1. Computers
  2. Display Drivers
  3. Graphics Cards
  4. Memory
  5. Motherboards
  6. Processors
  7. Software
  8. Storage
  9. Operating Systems


Facebook RSS Twitter Twitter Google Plus


Phoronix Test Suite

OpenBenchmarking.org

An "-Og" Optimization Level For GCC

Compiler

Published on 03 September 2012 09:56 AM EDT
Written by Michael Larabel in Compiler
3 Comments

Compiler expert Richard Guenther of SUSE proposed introducing an "-Og" optimization level for GCC to enhance the debugging experience.

The -Og compiler optimization flag for the GNU Compiler Collection would be similar to -O1 and be more about enhancing the debug-ability of binaries as opposed to performing optimizations for speed. "This adds a new optimization level, -Og, as previously discussed. It aims at providing fast compilation, a superior debugging experience and reasonable runtime performance...It's a first cut, highlighting that our fixed pass pipeline and simply enabling/disabling individual passes (but not pass copies for example) doesn't scale to properly differentiate between -Og and -O[23]. -O1 should get similar treatment, eventually just building on -Og but not focusing on debugging experience."

While this optimization level was previously discussed amongst developers previously, no GCC developers have yet to comment on the -Og "RFC" that went out last month, so Guenther may end up shelving the idea for GCC 4.8 rather than pushing it into trunk.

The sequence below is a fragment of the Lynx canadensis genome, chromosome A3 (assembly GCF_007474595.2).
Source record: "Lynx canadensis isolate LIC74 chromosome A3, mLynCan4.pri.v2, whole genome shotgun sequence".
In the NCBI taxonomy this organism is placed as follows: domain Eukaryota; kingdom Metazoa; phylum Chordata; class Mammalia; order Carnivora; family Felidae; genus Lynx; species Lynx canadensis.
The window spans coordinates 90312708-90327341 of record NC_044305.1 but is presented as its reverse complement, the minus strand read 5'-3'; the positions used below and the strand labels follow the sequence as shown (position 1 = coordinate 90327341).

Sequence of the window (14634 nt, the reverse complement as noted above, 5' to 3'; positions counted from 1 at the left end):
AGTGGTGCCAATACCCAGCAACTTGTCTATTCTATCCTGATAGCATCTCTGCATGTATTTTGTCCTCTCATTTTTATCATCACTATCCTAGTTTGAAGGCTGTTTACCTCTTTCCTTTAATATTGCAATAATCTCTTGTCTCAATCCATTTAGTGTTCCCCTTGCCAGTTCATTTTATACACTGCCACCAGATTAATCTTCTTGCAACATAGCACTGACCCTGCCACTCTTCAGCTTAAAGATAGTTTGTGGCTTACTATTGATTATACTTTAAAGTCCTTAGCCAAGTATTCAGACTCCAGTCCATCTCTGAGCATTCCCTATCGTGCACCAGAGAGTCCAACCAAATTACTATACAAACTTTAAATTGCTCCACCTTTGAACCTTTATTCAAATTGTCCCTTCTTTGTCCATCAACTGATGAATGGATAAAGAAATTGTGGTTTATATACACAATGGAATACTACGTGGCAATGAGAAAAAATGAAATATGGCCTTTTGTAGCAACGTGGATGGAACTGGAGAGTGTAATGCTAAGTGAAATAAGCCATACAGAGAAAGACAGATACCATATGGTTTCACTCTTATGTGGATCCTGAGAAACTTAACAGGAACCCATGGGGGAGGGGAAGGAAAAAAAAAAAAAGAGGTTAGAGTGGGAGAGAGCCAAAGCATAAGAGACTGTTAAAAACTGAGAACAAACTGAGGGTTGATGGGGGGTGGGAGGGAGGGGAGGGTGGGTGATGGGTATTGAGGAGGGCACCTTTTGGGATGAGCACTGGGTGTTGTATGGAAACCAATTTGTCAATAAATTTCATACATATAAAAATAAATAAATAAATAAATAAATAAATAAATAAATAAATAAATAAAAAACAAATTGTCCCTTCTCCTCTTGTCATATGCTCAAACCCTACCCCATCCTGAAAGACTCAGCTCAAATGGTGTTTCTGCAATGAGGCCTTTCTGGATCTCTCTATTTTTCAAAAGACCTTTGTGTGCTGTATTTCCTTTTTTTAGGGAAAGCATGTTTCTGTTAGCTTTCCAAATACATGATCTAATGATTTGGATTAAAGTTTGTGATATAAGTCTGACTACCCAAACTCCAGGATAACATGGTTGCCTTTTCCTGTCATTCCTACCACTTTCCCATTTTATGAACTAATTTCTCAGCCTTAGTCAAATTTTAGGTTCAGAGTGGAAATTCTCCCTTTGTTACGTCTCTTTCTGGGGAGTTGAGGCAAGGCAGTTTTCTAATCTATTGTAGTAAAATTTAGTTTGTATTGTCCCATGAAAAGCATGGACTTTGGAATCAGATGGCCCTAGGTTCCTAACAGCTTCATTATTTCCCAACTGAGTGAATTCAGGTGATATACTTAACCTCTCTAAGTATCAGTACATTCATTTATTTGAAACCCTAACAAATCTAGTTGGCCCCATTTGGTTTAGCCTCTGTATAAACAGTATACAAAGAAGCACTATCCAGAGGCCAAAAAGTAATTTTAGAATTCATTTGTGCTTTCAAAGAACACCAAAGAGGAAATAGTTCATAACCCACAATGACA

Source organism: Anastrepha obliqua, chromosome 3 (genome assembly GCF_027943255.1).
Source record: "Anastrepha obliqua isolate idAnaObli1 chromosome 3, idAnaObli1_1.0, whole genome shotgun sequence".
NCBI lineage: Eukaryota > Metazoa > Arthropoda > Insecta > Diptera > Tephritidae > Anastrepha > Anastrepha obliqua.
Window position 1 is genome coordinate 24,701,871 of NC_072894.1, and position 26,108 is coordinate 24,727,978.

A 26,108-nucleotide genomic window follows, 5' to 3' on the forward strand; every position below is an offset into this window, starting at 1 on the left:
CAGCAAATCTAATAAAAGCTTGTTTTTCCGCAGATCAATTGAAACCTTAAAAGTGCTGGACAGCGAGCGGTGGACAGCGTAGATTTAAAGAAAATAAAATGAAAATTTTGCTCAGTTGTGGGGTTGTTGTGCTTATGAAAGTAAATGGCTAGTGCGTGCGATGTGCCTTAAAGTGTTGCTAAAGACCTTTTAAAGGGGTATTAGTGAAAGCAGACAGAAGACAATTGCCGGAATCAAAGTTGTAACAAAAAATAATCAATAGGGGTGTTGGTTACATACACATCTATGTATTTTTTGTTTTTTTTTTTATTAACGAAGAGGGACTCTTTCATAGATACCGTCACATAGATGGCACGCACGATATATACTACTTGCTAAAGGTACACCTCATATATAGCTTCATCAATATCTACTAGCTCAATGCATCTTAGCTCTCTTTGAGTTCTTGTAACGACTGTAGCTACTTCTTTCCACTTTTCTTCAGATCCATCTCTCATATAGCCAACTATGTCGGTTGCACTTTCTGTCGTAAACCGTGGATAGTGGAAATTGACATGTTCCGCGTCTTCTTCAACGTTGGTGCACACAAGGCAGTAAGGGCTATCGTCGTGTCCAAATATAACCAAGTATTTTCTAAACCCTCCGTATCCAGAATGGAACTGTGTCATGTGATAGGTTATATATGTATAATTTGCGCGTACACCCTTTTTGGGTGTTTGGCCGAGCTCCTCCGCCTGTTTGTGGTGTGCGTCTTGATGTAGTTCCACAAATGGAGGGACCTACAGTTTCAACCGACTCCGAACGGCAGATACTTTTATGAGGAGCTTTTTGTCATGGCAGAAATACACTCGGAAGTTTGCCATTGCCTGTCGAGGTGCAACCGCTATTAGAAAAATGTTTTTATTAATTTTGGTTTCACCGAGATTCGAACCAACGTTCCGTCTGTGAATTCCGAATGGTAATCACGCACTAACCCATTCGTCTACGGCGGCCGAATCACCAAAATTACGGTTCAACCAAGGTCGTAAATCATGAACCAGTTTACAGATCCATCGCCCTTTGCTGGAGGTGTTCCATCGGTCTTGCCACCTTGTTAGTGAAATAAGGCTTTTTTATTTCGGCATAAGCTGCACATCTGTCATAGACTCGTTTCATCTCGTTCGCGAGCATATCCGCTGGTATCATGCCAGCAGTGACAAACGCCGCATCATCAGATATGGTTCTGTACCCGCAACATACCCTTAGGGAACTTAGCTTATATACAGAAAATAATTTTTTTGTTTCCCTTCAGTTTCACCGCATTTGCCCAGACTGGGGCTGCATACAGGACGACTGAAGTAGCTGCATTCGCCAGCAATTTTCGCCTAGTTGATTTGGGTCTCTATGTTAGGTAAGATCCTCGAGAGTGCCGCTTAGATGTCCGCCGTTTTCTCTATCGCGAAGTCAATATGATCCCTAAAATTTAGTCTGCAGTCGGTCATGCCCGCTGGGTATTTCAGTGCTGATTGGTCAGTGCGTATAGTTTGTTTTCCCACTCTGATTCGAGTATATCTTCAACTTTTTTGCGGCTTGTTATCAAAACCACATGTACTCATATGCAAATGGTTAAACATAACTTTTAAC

The mailing list message concerning GCC -Og can be found on gcc-patches.

About The Author
Michael Larabel is the principal author of Phoronix.com and founded the web-site in 2004 with a focus on enriching the Linux hardware experience and being the largest web-site devoted to Linux hardware reviews, particularly for products relevant to Linux gamers and enthusiasts but also commonly reviewing servers/workstations and embedded Linux devices. Michael has written more than 10,000 articles covering the state of Linux hardware support, Linux performance, graphics hardware drivers, and other topics. Michael is also the lead developer of the Phoronix Test Suite, Phoromatic, and OpenBenchmarking.org automated testing software. He can be followed via and or contacted via .
Latest Articles & Reviews
  1. Khronos Group Announces Vulkan, OpenCL 2.1, SPIR-V
  2. Samsung 850 EVO SSD Linux Benchmarks
  3. Kubuntu 15.04 Is Turning Out Quite Nice, Good Way To Try Out The Latest KDE
  4. 5-Way Linux Distribution Comparison On The Core i3 NUC
  5. OCZ ARC 100 Linux SSD Benchmarks
  6. Lenovo ThinkPad X1 Carbon Works Great As A Linux Ultrabook
Latest Linux News
  1. The Khronos Group's Vulkan, SPIR-V & OpenCL 2.1 Presentations
  2. Valve Developed An Intel Linux Vulkan GPU Driver
  3. Valve Starts Listing The Steam Machines In The Steam Store
  4. Ubuntu Will Start Booting With Systemd Next Monday
  5. A Brand New Linux Network Stack Proposed: Linux XIA
  6. Niche Drivers Get Ported To Atomic Mode-Setting For Linux 4.1
  7. openSUSE Tumbleweed Continues Ascending
  8. Open-Source SPIR-V Reader & Writer Written In Java
  9. LunarGLASS Adds Experimental SPIR-V Front-End
  10. The New Open-Source Linux Test Farm Is Almost Operational
Most Viewed News This Week
  1. Confirmed: Vulkan Is The Next-Gen Graphics API
  2. Xfce 4.12 Released After Nearly Three Years Of Work
  3. 8cc: A Small C11 Compiler
  4. Unreal Engine Made Free By Epic Games
  5. Canonical's Latest Demo Of Ubuntu Unity 8 Convergence In Action
  6. Mozilla Thunderbird Adoption Climbs, Thunderbird 38 In May
  7. VLC 2.2 "Weathermax" Brings Better VP9 & H.265 Support
  8. Features Coming For The Imminent Xfce 4.12 Release
%%CLICK_URL_UNESC%%